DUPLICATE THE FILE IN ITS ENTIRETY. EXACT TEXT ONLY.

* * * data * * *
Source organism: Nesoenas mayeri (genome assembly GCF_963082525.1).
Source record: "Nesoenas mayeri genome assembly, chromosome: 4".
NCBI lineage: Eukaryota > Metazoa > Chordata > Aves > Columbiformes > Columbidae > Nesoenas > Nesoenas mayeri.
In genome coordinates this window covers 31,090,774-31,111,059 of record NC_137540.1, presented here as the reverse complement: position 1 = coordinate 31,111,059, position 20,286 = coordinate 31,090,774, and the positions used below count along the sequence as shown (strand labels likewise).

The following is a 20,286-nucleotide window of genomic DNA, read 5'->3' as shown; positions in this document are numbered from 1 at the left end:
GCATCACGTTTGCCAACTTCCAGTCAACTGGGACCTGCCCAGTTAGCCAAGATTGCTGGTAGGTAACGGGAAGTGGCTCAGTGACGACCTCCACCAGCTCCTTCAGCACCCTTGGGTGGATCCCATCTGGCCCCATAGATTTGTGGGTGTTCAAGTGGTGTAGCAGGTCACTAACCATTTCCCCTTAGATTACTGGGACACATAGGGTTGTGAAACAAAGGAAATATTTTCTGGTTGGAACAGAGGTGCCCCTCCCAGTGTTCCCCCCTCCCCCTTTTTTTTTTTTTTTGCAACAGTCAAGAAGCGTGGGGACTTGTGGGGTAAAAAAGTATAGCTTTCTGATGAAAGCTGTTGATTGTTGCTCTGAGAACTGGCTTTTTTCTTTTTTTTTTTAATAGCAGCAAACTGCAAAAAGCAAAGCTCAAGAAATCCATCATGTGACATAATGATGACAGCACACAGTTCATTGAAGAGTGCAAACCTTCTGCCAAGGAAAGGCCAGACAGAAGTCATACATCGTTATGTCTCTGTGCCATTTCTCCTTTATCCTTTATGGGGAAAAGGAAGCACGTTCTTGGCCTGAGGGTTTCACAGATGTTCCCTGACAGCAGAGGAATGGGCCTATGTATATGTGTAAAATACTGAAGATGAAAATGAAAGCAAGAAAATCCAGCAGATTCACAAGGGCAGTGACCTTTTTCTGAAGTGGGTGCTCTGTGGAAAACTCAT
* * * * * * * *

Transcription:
Source organism: Nesoenas mayeri (genome assembly GCF_963082525.1).
Source record: "Nesoenas mayeri genome assembly, chromosome: 4".
NCBI lineage: Eukaryota > Metazoa > Chordata > Aves > Columbiformes > Columbidae > Nesoenas > Nesoenas mayeri.
In genome coordinates this window covers 31,090,774-31,111,059 of record NC_137540.1, presented here as the reverse complement: position 1 = coordinate 31,111,059, position 20,286 = coordinate 31,090,774, and the positions used below count along the sequence as shown (strand labels likewise).

The following is a 20,286-nucleotide window of genomic DNA, read 5'->3' as shown; positions in this document are numbered from 1 at the left end:
GCATCACGTTTGCCAACTTCCAGTCAACTGGGACCTGCCCAGTTAGCCAAGATTGCTGGTAGGTAACGGGAAGTGGCTCAGTGACGACCTCCACCAGCTCCTTCAGCACCCTTGGGTGGATCCCATCTGGCCCCATAGATTTGTGGGTGTTCAAGTGGTGTAGCAGGTCACTAACCATTTCCCCTTAGATTACTGGGACACATAGGGTTGTGAAACAAAGGAAATATTTTCTGGTTGGAACAGAGGTGCCCCTCCCAGTGTTCCCCCCTCCCCCTTTTTTTTTTTTTTTGCAACAGTCAAGAAGCGTGGGGACTTGTGGGGTAAAAAAGTATAGCTTTCTGATGAAAGCTGTTGATTGTTGCTCTGAGAACTGGCTTTTTTCTTTTTTTTTTTAATAGCAGCAAACTGCAAAAAGCAAAGCTCAAGAAATCCATCATGTGACATAATGATGACAGCACACAGTTCATTGAAGAGTGCAAACCTTCTGCCAAGGAAAGGCCAGACAGAAGTCATACATCGTTATGTCTCTGTGCCATTTCTCCTTTATCCTTTATGGGGAAAAGGAAGCACGTTCTTGGCCTGAGGGTTTCACAGATGTTCCCTGACAGCAGAGGAATGGGCCTATGTATATGTGTAAAATACTGAAGATGAAAATGAAAGCAAGAAAATCCAGCAGATTCACAAGGGCAGTGACCTTTTTCTGAAGTGGGTGCTCTGTGGAAAACTCAT